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The Lancet Reports on Metropolitan Workhouse Infirmaries, 1865-66: Camberwell.

In 1865-66, The Lancet — as part of a campaign to improve the conditions in London's workhouse infirmaries — conducted published a series of reports detailing the results of its visits to a number of the capital's workhouse. Below are extracts from the report on the Camberwell workhouse.


The union of Camberwell is situated to the south-west of London, and includes Dulwich, Peckham, and part of Norwood, in addition to the parish of Camberwell. It has an area of seven square miles, and a population of 77,488 persons. Since the formation of the union, the cost of Poor-law administration has doubled; it is now about £30,000 per annum.

The workhouse is a long, narrow building of brick, two stories high, besides the basement. It was erected in 1818; but some additions were made in 1847. It is situated on a northern slope, with an east and west aspect. The offices are on the south. A free circulation of air is rendered impossible by the masses of buildings which surround its three sides; this makes the situation a bad one, although the gravelly nature of the soil would otherwise recommend it as being favourable to the escape of surface-water. The drainage appears to be good; and the house and yard pipes well trapped with bell or syphon. The water-supply is from a well in the premises, and is raised by steam-power to the respective floors.

The house was built for 550 inmates. On the occasion of our visit (in May), however, it contained only 382, and yet appeared full. What its condition would be supposing that the nominal standard of population were reached it is difficult to say, and it may be devoutly hoped that such on event never takes place. Efforts at classification have been mode, necessarily with only partial success: still there are "fever," "small-pox," "and "bad leg" wards, for isolating these diseases; there are wards for separating lunatics; and there is a separate building for the imbeciles.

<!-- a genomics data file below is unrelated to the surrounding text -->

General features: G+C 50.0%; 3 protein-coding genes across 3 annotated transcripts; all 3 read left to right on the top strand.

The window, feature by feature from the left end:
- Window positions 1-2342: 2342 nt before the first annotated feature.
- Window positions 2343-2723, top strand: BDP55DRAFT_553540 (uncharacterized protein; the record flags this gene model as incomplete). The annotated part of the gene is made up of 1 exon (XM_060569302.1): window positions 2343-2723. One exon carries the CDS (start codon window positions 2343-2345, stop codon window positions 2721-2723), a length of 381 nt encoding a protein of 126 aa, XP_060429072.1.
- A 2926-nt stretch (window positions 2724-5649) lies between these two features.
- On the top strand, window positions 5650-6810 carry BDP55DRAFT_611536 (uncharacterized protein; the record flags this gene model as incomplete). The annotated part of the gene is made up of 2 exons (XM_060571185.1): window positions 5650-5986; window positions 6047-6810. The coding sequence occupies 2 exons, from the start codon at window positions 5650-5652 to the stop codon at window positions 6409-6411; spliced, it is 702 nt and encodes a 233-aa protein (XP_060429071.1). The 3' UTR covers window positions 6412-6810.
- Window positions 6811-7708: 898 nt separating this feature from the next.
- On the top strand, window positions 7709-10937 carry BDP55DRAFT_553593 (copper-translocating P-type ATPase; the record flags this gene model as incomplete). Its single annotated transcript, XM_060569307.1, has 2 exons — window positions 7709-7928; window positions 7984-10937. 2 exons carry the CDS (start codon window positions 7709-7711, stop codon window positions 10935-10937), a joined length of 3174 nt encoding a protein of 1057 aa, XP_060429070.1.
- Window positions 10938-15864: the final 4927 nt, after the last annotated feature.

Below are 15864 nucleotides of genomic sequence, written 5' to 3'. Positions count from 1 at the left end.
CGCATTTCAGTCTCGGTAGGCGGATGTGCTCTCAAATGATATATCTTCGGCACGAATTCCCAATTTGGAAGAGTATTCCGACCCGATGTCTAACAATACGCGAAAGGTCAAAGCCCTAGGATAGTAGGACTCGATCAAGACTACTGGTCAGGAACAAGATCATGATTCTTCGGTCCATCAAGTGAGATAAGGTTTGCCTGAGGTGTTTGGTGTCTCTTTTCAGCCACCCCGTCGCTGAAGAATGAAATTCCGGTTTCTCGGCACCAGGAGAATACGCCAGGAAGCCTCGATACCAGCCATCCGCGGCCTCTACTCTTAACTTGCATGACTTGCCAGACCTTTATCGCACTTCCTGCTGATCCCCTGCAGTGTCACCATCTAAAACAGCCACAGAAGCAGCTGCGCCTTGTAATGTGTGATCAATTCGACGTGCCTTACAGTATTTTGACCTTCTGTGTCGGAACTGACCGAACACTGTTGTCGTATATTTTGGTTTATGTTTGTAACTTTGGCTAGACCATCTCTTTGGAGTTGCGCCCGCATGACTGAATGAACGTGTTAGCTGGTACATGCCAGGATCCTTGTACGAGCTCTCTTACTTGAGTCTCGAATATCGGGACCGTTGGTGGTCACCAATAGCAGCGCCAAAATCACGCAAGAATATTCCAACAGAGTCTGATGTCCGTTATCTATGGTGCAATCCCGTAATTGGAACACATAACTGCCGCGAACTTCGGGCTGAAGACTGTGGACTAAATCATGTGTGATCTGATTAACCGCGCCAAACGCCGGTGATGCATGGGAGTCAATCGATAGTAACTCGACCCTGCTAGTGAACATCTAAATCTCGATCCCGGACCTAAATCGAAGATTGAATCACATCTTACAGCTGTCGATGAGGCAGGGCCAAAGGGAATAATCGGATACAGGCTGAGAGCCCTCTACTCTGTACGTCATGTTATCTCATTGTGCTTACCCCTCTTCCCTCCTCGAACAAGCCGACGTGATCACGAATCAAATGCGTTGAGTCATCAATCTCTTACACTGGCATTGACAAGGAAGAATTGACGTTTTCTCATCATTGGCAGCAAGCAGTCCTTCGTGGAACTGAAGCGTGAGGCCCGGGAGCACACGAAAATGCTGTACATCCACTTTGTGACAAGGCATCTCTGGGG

The "sick wards" proper are three in number (two male and one female) having twenty beds for men and seventeen for women. Although the height of these wards is fourteen feet, the superficial area is insufficient, and the beds are therefore placed too close to each other — namely, less than two feet, and in some cases only seventeen inches, apart. In all the sick wards there is practically a want of space, and both light and ventilation are deficient; for there is very little direct sunlight on these rooms, and they enjoy no free currents of air. The lying-in ward is a specially bad example: it possesses no means of ventilation except when the windows are open. It is needless to say, after the above description, that the sick wards have a musty smell, and are unfit for the purposes to which they are applied. Happily for the inmates, the floors are kept scrupulously clean and well purified with disinfectants, and the walls are frequently whitewashed; precautions which have probably saved the wards from epidemic infection. The bed-furniture is in all respects creditable to the house and to the care of the officials. Most of the beds are of horsehair, and many of those for the aged patients are of feathers. No flock beds are found in the house: an example which, as we have remarked in our General Report, might well be followed in all workhouses; horsehair being more economical, as well as more comfortable and more conducive to health. All matters of personal cleanliness are duly and decently observed; and the ward-management generally reflects credit on the master and matron, who have satisfactorily filled their responsible offices for the last fifteen years. Water-beds, air-cushions, and macintoshes are abundantly supplied and frequently used. In the important matter of waterclosets the wards are, on the whole, well supplied; the water-service is copious, and the condition of the closets good; they are also for the most part conveniently placed. They should, however, be somewhat more numerous; a desideratum which will doubtless be remembered when the inevitable rebuilding of the house takes place.